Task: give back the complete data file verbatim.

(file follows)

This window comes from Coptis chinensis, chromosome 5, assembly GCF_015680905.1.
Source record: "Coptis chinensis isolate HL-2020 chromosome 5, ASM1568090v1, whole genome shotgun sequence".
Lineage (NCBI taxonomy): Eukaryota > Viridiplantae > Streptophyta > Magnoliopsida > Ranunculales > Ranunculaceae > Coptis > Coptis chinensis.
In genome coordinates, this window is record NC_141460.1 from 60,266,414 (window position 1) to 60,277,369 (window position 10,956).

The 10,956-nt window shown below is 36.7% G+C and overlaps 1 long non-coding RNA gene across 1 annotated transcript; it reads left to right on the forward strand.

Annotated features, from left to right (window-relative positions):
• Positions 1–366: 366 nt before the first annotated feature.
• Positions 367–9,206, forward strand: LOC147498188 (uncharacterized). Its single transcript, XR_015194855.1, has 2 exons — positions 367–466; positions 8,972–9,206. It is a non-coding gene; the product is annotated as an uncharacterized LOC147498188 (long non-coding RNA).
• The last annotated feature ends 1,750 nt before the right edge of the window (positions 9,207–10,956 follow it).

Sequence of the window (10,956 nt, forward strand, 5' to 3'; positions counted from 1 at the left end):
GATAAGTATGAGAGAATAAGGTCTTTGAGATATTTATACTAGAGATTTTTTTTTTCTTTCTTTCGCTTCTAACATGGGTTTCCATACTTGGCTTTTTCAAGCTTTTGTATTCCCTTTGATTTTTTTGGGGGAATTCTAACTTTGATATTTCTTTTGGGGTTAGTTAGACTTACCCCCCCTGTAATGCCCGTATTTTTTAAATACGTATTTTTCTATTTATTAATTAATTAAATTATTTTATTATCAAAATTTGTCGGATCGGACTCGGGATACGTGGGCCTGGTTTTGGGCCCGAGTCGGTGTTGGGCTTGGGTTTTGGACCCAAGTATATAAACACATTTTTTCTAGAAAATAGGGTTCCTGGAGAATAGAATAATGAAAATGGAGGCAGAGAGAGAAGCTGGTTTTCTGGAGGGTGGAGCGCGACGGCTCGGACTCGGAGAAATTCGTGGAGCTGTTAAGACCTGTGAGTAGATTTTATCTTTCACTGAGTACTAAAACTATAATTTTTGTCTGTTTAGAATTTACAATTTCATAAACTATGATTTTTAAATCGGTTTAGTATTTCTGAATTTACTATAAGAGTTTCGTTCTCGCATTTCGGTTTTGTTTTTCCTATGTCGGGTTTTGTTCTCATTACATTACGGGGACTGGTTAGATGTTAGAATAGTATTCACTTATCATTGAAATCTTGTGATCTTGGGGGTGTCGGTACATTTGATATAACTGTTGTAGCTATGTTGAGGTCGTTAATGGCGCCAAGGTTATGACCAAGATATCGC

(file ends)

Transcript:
This window comes from Coptis chinensis, chromosome 5, assembly GCF_015680905.1.
Source record: "Coptis chinensis isolate HL-2020 chromosome 5, ASM1568090v1, whole genome shotgun sequence".
Lineage (NCBI taxonomy): Eukaryota > Viridiplantae > Streptophyta > Magnoliopsida > Ranunculales > Ranunculaceae > Coptis > Coptis chinensis.
In genome coordinates, this window is record NC_141460.1 from 60,266,414 (window position 1) to 60,277,369 (window position 10,956).

The 10,956-nt window shown below is 36.7% G+C and overlaps 1 long non-coding RNA gene across 1 annotated transcript; it reads left to right on the forward strand.

Annotated features, from left to right (window-relative positions):
• Positions 1–366: 366 nt before the first annotated feature.
• Positions 367–9,206, forward strand: LOC147498188 (uncharacterized). Its single transcript, XR_015194855.1, has 2 exons — positions 367–466; positions 8,972–9,206. It is a non-coding gene; the product is annotated as an uncharacterized LOC147498188 (long non-coding RNA).
• The last annotated feature ends 1,750 nt before the right edge of the window (positions 9,207–10,956 follow it).

Sequence of the window (10,956 nt, forward strand, 5' to 3'; positions counted from 1 at the left end):
GATAAGTATGAGAGAATAAGGTCTTTGAGATATTTATACTAGAGATTTTTTTTTTCTTTCTTTCGCTTCTAACATGGGTTTCCATACTTGGCTTTTTCAAGCTTTTGTATTCCCTTTGATTTTTTTGGGGGAATTCTAACTTTGATATTTCTTTTGGGGTTAGTTAGACTTACCCCCCCTGTAATGCCCGTATTTTTTAAATACGTATTTTTCTATTTATTAATTAATTAAATTATTTTATTATCAAAATTTGTCGGATCGGACTCGGGATACGTGGGCCTGGTTTTGGGCCCGAGTCGGTGTTGGGCTTGGGTTTTGGACCCAAGTATATAAACACATTTTTTCTAGAAAATAGGGTTCCTGGAGAATAGAATAATGAAAATGGAGGCAGAGAGAGAAGCTGGTTTTCTGGAGGGTGGAGCGCGACGGCTCGGACTCGGAGAAATTCGTGGAGCTGTTAAGACCTGTGAGTAGATTTTATCTTTCACTGAGTACTAAAACTATAATTTTTGTCTGTTTAGAATTTACAATTTCATAAACTATGATTTTTAAATCGGTTTAGTATTTCTGAATTTACTATAAGAGTTTCGTTCTCGCATTTCGGTTTTGTTTTTCCTATGTCGGGTTTTGTTCTCATTACATTACGGGGACTGGTTAGATGTTAGAATAGTATTCACTTATCATTGAAATCTTGTGATCTTGGGGGTGTCGGTACATTTGATATAACTGTTGTAGCTATGTTGAGGTCGTTAATGGCGCCAAGGTTATGACCAAGATATCGC